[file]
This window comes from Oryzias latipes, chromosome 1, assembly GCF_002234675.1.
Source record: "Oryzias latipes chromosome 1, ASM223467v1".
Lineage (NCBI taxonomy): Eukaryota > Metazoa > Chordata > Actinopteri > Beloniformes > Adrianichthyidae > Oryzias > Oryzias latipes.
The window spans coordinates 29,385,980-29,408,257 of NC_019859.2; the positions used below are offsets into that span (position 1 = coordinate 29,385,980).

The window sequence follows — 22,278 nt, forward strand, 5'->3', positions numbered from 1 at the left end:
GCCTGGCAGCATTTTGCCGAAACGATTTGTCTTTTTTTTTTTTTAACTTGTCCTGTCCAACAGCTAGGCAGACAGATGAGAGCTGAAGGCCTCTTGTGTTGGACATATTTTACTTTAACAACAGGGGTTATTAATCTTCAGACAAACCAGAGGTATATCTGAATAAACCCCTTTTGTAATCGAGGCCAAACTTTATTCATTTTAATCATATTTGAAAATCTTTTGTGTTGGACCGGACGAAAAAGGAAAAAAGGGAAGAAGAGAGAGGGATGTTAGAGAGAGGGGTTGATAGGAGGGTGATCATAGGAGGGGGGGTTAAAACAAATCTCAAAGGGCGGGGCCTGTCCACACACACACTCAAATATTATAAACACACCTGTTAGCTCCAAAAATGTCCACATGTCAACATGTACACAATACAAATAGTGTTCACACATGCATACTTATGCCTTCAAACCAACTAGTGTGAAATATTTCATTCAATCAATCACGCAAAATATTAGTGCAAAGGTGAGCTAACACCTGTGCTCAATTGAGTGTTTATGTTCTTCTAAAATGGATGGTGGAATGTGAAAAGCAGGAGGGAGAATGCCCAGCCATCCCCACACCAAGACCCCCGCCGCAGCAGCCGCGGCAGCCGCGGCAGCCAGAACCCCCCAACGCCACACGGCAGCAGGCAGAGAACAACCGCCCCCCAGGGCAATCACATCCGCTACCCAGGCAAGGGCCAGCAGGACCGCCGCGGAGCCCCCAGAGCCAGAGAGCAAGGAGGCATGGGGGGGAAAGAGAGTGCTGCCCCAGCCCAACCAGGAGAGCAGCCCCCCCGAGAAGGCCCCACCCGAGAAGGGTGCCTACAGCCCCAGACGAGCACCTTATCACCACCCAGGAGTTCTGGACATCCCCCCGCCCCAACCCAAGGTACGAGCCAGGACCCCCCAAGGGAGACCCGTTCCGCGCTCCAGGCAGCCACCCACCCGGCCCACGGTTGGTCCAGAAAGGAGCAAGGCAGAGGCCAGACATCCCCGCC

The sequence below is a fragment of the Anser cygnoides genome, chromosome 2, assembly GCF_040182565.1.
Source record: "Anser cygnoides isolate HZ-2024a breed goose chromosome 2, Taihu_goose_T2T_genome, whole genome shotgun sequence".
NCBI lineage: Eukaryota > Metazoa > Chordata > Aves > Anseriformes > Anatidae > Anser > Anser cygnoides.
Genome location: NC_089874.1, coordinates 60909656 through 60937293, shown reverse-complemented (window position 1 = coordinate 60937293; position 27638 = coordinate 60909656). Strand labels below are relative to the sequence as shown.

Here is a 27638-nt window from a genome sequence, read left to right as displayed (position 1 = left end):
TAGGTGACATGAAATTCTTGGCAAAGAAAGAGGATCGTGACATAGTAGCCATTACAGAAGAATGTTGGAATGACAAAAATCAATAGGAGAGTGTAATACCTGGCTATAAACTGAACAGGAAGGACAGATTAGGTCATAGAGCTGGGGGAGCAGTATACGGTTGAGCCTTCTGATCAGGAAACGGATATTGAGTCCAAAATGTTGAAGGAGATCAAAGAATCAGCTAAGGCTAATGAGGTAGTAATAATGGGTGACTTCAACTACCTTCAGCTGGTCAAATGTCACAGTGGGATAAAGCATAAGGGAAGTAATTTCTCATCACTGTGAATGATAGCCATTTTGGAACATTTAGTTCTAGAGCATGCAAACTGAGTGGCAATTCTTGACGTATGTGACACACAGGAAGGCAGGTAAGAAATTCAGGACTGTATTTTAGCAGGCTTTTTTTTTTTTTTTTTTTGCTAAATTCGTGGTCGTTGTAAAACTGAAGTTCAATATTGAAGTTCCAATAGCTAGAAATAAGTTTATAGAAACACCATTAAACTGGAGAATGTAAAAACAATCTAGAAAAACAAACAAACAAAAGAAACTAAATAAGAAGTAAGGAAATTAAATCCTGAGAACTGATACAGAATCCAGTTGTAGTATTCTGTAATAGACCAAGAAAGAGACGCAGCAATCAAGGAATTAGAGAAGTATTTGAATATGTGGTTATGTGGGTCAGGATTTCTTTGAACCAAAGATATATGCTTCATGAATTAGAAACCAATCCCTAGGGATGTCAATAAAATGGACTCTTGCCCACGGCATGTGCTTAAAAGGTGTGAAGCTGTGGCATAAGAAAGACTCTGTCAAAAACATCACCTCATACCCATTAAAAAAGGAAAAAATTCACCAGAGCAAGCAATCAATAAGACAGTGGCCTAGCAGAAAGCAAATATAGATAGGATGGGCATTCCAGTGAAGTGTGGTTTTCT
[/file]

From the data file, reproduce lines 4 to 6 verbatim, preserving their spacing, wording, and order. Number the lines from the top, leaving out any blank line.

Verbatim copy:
The window spans coordinates 29,385,980-29,408,257 of NC_019859.2; the positions used below are offsets into that span (position 1 = coordinate 29,385,980).

The window sequence follows — 22,278 nt, forward strand, 5'->3', positions numbered from 1 at the left end:
GCCTGGCAGCATTTTGCCGAAACGATTTGTCTTTTTTTTTTTTTAACTTGTCCTGTCCAACAGCTAGGCAGACAGATGAGAGCTGAAGGCCTCTTGTGTTGGACATATTTTACTTTAACAACAGGGGTTATTAATCTTCAGACAAACCAGAGGTATATCTGAATAAACCCCTTTTGTAATCGAGGCCAAACTTTATTCATTTTAATCATATTTGAAAATCTTTTGTGTTGGACCGGACGAAAAAGGAAAAAAGGGAAGAAGAGAGAGGGATGTTAGAGAGAGGGGTTGATAGGAGGGTGATCATAGGAGGGGGGGTTAAAACAAATCTCAAAGGGCGGGGCCTGTCCACACACACACTCAAATATTATAAACACACCTGTTAGCTCCAAAAATGTCCACATGTCAACATGTACACAATACAAATAGTGTTCACACATGCATACTTATGCCTTCAAACCAACTAGTGTGAAATATTTCATTCAATCAATCACGCAAAATATTAGTGCAAAGGTGAGCTAACACCTGTGCTCAATTGAGTGTTTATGTTCTTCTAAAATGGATGGTGGAATGTGAAAAGCAGGAGGGAGAATGCCCAGCCATCCCCACACCAAGACCCCCGCCGCAGCAGCCGCGGCAGCCGCGGCAGCCAGAACCCCCCAACGCCACACGGCAGCAGGCAGAGAACAACCGCCCCCCAGGGCAATCACATCCGCTACCCAGGCAAGGGCCAGCAGGACCGCCGCGGAGCCCCCAGAGCCAGAGAGCAAGGAGGCATGGGGGGGAAAGAGAGTGCTGCCCCAGCCCAACCAGGAGAGCAGCCCCCCCGAGAAGGCCCCACCCGAGAAGGGTGCCTACAGCCCCAGACGAGCACCTTATCACCACCCAGGAGTTCTGGACATCCCCCCGCCCCAACCCAAGGTACGAGCCAGGACCCCCCAAGGGAGACCCGTTCCGCGCTCCAGGCAGCCACCCACCCGGCCCACGGTTGGTCCAGAAAGGAGCAAGGCAGAGGCCAGACATCCCCGCC